The rewards of changing gear
One of the biggest privileges of an academic career is having the opportunity to read and critique the work of others before publication. Better known as the (oft-maligned) peer review process, it is an important responsibility that goes with the job. Doing it fairly is challenging: fitting in the dedicated time to read someone’s work impartially and with a fresh mind doesn’t always slot in easily to the academic workload. But when it is done right, it is one of the best systems for checking and critiquing research findings to ensure that the best version of the work is the published one.
As editor of a key subject journal in my field (Dix-Neuf), I’ve spent most of this past week working on reviewing article submissions. It involves a mental change of gear from my own research and writing, but it is so rewarding. Getting a different perspective not just on other people’s research findings but also on their thought processes and their writing styles is one of the best bits of the job. Even when an article needs a lot of work before it can be published, there is usually something compelling underlying it all that just needs a new pair of eyes to help it to sing out clearly.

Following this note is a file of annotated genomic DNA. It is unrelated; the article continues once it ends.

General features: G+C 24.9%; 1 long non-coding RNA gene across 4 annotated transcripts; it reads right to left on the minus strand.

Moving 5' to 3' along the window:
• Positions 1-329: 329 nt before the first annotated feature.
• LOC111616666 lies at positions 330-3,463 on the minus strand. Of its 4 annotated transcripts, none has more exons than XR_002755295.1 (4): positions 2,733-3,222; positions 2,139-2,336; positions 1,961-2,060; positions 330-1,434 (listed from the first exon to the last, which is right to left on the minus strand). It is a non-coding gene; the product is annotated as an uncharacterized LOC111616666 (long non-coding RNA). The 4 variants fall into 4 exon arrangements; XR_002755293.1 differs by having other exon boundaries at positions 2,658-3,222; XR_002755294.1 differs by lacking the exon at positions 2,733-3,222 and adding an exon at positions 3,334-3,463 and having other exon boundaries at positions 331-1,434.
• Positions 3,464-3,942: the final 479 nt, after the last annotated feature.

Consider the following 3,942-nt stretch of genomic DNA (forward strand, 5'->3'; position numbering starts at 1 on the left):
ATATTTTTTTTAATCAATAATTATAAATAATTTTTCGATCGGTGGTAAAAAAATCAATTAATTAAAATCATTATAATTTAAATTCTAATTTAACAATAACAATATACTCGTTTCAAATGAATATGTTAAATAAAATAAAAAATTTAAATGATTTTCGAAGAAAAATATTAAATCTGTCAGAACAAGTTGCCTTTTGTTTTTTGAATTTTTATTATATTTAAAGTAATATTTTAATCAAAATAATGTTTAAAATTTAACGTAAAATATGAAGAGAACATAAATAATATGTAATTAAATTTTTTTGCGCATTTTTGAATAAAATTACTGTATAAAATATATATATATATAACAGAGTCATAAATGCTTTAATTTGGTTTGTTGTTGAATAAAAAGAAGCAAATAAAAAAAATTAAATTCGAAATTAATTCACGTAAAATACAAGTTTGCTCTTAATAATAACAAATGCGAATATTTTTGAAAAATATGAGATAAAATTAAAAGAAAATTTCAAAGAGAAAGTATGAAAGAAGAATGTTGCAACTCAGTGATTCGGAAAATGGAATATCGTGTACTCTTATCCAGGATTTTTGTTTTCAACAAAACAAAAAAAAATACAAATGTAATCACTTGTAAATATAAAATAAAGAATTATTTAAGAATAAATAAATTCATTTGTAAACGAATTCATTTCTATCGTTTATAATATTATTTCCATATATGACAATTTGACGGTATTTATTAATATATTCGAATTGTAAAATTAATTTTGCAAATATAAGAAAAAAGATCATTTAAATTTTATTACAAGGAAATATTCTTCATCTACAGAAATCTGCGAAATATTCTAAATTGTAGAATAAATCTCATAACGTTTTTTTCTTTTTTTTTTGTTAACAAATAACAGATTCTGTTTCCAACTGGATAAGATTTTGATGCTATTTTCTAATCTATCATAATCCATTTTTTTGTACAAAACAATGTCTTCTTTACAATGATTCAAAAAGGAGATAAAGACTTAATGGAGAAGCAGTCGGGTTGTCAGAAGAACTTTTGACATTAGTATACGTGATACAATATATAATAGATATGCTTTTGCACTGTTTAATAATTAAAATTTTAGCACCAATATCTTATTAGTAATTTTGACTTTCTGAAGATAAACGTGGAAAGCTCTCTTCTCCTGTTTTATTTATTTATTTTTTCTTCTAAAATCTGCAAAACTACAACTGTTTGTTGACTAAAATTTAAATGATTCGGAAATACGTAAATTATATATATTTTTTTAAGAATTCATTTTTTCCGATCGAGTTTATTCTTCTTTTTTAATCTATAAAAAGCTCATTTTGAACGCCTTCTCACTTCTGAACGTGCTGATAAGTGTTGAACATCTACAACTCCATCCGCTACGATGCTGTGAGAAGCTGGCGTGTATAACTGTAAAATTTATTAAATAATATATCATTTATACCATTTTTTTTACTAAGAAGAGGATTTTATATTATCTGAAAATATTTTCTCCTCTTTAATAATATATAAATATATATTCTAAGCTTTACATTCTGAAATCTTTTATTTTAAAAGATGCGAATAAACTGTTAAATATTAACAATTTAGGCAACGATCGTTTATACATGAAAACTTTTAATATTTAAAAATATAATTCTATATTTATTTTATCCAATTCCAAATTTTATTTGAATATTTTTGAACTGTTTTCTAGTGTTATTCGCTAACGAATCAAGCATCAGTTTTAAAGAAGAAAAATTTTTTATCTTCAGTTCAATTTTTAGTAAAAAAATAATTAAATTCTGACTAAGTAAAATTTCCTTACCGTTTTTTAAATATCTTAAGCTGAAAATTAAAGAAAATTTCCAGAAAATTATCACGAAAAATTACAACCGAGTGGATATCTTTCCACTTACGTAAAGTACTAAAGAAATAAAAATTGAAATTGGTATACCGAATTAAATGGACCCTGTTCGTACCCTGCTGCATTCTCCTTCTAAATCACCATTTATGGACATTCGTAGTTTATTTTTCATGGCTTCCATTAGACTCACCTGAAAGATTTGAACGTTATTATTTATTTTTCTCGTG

Editorial work I’ve done this week has served as a salient reminder that the comments I get on my own submissions during the peer review process are there to help me rework. I know when editing my own book chapters, or advising my PhD students on their chapter edits, that it can feel painful and demoralising to face rewriting sections that you thought were ok. But it is always better by the time you come through the other side of it. And we mustn’t forget that the responsibility is on both sides: the reviewer and the reviewee are united in the one goal – to make the article as strong as it possibly can be.